“The United States is building a fence to keep out illegal Mexican immigrants.

Spain built a fence, with European Union funding, to separate its enclaves of Ceuta and Melilla from Morocco to prevent poor people from sub-Saharan Africa from entering Europe.

India constructed a 460-mile barrier in Kashmir to halt infiltrations supported by Pakistan.

Saudi Arabia built a 60-mile barrier along an undefined border zone with Yemen to halt arms smuggling of weaponry and announced plans in 2006 to build a 500-mile fence along its border with Iraq.

Turkey built a barrier in the southern province of Alexandretta, which was formerly in Syria and is an area that Syria claims as its own.

In Cyprus, the UN sponsored a security fence reinforcing the island’s de facto partition.

British-built barriers separate Catholic and Protestant neighborhoods in Belfast.” –AICE Jewish Virtual Library

Open Borders has been the longtime position of the Chamber of Commerce. But since the rise of the DHS’s E-Verify employer-worker surveillance program at the turn of the 20th century, and subsequently I-9 software programs, and particularly since Trump instituted the Family Separation policy, the Chamber and the Business Roundtable have led a coalition of legal institutes, particularly immigrant-defending legal institutes, and organizations opposing ethnic and racial discrimination, around the fight for the Chamber’s Open Borders interest.

They are opposed by those software firms selling HR departments I-9 software, as well as by private prison corporation Southwest Key (Texas nonprofit that repurposes Walmarts into prisons as well as owning charter schools. Its CEO makes $1.5/year.); MVM (Virginia prisoner transport business); Comprehensive Health Services (Florida), Dynamic Services Solutions (Maryland), Exodyne-Dynamic Educational Systems (Phoenix, AZ) suppliers of child imprisonment guard staff. One-fifth of Americans today work in guard labour, according to Bowles and Jayadev.

Border Wall Profiteers:

Congress set aside $20 million grants for businesses to build border wall prototypes.

The companies chosen for the concrete prototypes were Caddell Construction of Montgomery, Ala.; Fisher Sand & Gravel/DBA Fisher Industries of Tempe, Ariz.. (HQ ND); Texas Sterling Construction in Houston; and W.G. Yates & Sons Construction in Philadelphia, Miss.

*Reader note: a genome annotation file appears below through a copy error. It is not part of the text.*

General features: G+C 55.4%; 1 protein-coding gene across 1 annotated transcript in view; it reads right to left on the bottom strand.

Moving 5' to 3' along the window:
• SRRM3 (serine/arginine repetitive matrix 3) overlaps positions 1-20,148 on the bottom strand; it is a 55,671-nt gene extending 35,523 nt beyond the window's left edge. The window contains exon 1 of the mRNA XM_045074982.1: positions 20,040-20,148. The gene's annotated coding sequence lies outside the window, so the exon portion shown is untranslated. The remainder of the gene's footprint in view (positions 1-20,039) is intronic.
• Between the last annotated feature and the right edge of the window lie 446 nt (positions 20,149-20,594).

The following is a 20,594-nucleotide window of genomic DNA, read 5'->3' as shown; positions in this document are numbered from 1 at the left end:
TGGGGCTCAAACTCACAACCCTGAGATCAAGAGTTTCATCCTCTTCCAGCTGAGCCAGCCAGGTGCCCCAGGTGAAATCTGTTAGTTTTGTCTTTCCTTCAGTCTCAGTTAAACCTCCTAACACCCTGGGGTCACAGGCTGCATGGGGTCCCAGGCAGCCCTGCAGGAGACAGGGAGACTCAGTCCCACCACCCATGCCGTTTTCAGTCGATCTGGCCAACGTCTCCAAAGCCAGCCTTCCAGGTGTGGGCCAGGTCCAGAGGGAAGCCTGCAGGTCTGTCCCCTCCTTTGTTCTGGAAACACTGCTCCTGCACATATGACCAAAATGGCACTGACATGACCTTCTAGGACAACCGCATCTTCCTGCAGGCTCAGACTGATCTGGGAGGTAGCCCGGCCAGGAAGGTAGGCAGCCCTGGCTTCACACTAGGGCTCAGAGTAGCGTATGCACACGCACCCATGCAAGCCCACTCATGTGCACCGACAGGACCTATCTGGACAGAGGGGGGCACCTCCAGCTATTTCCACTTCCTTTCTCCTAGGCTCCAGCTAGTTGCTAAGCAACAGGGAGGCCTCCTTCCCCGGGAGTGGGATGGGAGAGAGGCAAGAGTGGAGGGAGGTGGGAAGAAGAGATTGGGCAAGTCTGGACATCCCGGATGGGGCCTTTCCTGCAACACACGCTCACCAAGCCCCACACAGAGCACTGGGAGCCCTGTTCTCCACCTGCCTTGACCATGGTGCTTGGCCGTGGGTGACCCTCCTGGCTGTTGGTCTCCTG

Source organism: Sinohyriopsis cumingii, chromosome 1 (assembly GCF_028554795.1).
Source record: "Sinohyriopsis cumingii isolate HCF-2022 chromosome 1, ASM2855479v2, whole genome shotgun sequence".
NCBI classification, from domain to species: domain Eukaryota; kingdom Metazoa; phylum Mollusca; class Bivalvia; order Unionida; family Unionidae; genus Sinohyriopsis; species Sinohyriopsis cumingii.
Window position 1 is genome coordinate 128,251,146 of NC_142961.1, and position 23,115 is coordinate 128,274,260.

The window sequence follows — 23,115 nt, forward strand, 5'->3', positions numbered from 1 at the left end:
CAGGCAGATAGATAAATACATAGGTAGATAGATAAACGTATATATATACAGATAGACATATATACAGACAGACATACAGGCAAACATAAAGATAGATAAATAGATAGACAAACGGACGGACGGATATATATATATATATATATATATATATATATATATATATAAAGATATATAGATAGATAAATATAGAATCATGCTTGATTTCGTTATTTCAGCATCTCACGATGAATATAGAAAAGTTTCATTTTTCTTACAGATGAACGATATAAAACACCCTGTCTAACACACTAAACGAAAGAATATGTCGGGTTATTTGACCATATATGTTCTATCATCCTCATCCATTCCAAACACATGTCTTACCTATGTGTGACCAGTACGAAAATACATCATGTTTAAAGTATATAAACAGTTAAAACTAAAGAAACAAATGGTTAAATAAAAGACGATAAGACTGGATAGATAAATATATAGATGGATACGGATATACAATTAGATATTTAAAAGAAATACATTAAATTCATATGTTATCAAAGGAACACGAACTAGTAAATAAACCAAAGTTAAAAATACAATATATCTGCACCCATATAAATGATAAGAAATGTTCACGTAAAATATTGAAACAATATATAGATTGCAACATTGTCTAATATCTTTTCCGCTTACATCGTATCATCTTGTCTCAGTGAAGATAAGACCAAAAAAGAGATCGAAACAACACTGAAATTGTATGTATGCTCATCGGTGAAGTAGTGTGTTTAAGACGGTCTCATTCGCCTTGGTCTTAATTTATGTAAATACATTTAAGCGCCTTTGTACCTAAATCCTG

“According to the GAO report, CBP spent only about $5 million directly tied to the construction and testing of the prototypes themselves, including $3 million for the eight contracts awarded to the six companies, including two from Arizona.

Customs and Border Protection said the remaining $15 million was used for “planning activities such as environmental and real estate planning,” for the current fiscal year in Texas’ Rio Grande Valley, the busiest area along the border, and the top priority to build additional fencing.” –AZ Central.

 

Distinguishing social democracy

Distinguishing social democracy:

Under left-liberal (as opposed to soc dem) regimes, organized labor does not participate in mid- to longer-range socio-economic planning. However, left think tanks can contribute mid- to long-range planning analyses.

Conversely, there are a variety of ways in which business leaders contribute to public policy formation, because business (public and private, but not cooperative) is regarded by the lib-left govt as the engine of growth.

This exclusion of cooperatives from the field of perceived contributors to growth indicates that lib-left govts may also be distinguished from social democratic govts by an assumption that growth is a product of “efficient” social-hierarchy-inflating organizational forms.